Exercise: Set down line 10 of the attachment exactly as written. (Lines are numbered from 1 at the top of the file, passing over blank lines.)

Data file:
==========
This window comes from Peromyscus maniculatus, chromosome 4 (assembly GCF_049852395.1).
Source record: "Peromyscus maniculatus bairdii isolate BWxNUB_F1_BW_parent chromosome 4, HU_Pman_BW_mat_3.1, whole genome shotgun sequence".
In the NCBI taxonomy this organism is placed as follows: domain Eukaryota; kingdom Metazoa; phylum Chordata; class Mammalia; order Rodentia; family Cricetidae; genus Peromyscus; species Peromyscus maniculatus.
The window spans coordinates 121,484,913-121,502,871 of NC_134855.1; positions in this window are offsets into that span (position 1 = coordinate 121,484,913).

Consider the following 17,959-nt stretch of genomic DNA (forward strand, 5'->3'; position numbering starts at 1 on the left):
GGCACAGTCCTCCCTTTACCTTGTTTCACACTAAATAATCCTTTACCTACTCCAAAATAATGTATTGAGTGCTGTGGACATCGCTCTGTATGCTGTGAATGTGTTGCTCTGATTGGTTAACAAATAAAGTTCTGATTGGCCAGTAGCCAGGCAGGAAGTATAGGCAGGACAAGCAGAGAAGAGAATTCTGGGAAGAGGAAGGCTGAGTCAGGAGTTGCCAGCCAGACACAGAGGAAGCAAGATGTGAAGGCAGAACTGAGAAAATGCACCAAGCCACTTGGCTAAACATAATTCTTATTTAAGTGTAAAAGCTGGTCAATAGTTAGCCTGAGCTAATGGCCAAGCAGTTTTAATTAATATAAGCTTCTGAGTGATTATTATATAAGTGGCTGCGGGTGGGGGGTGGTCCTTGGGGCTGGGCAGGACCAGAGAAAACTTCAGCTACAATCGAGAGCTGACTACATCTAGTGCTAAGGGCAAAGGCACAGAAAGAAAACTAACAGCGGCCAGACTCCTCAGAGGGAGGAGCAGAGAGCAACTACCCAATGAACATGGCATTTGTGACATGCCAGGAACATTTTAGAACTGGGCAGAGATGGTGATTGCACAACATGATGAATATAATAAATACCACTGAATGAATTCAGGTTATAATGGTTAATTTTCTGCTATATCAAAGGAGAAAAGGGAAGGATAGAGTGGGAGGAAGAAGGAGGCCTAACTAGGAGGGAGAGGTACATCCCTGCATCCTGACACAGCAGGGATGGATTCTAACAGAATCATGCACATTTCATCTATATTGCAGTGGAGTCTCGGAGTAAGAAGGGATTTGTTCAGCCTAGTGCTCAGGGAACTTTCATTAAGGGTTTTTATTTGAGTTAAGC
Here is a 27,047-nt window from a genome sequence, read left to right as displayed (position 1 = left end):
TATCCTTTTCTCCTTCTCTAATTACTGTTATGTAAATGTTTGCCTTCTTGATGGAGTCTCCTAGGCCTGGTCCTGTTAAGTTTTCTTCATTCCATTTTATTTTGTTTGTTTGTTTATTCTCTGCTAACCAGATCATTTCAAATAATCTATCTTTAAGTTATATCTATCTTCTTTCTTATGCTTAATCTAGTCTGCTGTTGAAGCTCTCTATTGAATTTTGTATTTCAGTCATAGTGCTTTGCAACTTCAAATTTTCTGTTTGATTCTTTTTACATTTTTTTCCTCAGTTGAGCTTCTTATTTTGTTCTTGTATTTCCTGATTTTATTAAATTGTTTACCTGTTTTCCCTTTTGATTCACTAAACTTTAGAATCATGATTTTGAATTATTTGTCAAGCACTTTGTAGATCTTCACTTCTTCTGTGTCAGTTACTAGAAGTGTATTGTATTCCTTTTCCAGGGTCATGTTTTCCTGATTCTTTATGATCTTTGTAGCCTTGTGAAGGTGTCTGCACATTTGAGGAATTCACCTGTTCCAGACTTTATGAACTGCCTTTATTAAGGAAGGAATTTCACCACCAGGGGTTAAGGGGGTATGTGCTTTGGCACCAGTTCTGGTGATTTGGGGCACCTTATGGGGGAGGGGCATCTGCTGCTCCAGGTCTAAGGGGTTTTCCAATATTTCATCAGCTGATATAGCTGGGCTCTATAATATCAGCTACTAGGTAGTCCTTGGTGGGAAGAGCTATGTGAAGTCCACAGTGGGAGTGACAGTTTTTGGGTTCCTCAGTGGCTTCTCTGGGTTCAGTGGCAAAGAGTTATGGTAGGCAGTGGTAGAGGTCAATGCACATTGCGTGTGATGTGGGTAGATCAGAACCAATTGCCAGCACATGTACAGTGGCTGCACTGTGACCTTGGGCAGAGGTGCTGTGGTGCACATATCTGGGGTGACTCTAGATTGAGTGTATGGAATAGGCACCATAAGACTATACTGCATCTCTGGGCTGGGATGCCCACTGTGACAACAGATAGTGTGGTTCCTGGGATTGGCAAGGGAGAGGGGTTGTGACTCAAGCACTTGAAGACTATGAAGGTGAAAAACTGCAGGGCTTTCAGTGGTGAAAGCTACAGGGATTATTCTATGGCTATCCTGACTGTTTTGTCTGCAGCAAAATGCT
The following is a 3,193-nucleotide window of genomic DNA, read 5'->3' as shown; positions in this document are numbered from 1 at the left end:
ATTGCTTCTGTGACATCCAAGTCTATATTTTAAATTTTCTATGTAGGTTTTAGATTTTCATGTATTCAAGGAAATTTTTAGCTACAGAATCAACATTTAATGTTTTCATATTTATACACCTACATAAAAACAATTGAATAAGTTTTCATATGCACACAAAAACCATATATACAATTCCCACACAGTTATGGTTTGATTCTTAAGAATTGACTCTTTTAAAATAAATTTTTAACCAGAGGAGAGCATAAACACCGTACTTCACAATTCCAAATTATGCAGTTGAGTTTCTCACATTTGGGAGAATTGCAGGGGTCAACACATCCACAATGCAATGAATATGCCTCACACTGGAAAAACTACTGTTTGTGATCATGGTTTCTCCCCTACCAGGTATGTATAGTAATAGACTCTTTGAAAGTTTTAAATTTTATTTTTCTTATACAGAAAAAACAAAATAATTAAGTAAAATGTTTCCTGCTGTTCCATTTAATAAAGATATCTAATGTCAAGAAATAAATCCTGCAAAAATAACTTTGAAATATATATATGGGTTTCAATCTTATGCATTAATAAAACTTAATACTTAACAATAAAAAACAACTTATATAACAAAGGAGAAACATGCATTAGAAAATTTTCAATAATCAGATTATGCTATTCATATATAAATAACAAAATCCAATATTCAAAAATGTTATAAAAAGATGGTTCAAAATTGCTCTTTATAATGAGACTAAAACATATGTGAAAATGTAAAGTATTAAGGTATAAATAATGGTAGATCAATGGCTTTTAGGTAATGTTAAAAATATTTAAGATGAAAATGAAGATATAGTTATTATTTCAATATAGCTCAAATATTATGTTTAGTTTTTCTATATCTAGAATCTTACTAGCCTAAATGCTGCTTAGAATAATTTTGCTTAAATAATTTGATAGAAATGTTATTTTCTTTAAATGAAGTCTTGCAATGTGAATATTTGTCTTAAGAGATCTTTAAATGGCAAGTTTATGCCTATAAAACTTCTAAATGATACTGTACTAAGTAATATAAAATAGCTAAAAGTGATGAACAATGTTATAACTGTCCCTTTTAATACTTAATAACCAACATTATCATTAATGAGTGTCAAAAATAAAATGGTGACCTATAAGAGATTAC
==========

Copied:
ATTGCTTCTGTGACATCCAAGTCTATATTTTAAATTTTCTATGTAGGTTTTAGATTTTCATGTATTCAAGGAAATTTTTAGCTACAGAATCAACATTTAATGTTTTCATATTTATACACCTACATAAAAACAATTGAATAAGTTTTCATATGCACACAAAAACCATATATACAATTCCCACACAGTTATGGTTTGATTCTTAAGAATTGACTCTTTTAAAATAAATTTTTAACCAGAGGAGAGCATAAACACCGTACTTCACAATTCCAAATTATGCAGTTGAGTTTCTCACATTTGGGAGAATTGCAGGGGTCAACACATCCACAATGCAATGAATATGCCTCACACTGGAAAAACTACTGTTTGTGATCATGGTTTCTCCCCTACCAGGTATGTATAGTAATAGACTCTTTGAAAGTTTTAAATTTTATTTTTCTTATACAGAAAAAACAAAATAATTAAGTAAAATGTTTCCTGCTGTTCCATTTAATAAAGATATCTAATGTCAAGAAATAAATCCTGCAAAAATAACTTTGAAATATATATATGGGTTTCAATCTTATGCATTAATAAAACTTAATACTTAACAATAAAAAACAACTTATATAACAAAGGAGAAACATGCATTAGAAAATTTTCAATAATCAGATTATGCTATTCATATATAAATAACAAAATCCAATATTCAAAAATGTTATAAAAAGATGGTTCAAAATTGCTCTTTATAATGAGACTAAAACATATGTGAAAATGTAAAGTATTAAGGTATAAATAATGGTAGATCAATGGCTTTTAGGTAATGTTAAAAATATTTAAGATGAAAATGAAGATATAGTTATTATTTCAATATAGCTCAAATATTATGTTTAGTTTTTCTATATCTAGAATCTTACTAGCCTAAATGCTGCTTAGAATAATTTTGCTTAAATAATTTGATAGAAATGTTATTTTCTTTAAATGAAGTCTTGCAATGTGAATATTTGTCTTAAGAGATCTTTAAATGGCAAGTTTATGCCTATAAAACTTCTAAATGATACTGTACTAAGTAATATAAAATAGCTAAAAGTGATGAACAATGTTATAACTGTCCCTTTTAATACTTAATAACCAACATTATCATTAATGAGTGTCAAAAATAAAATGGTGACCTATAAGAGATTAC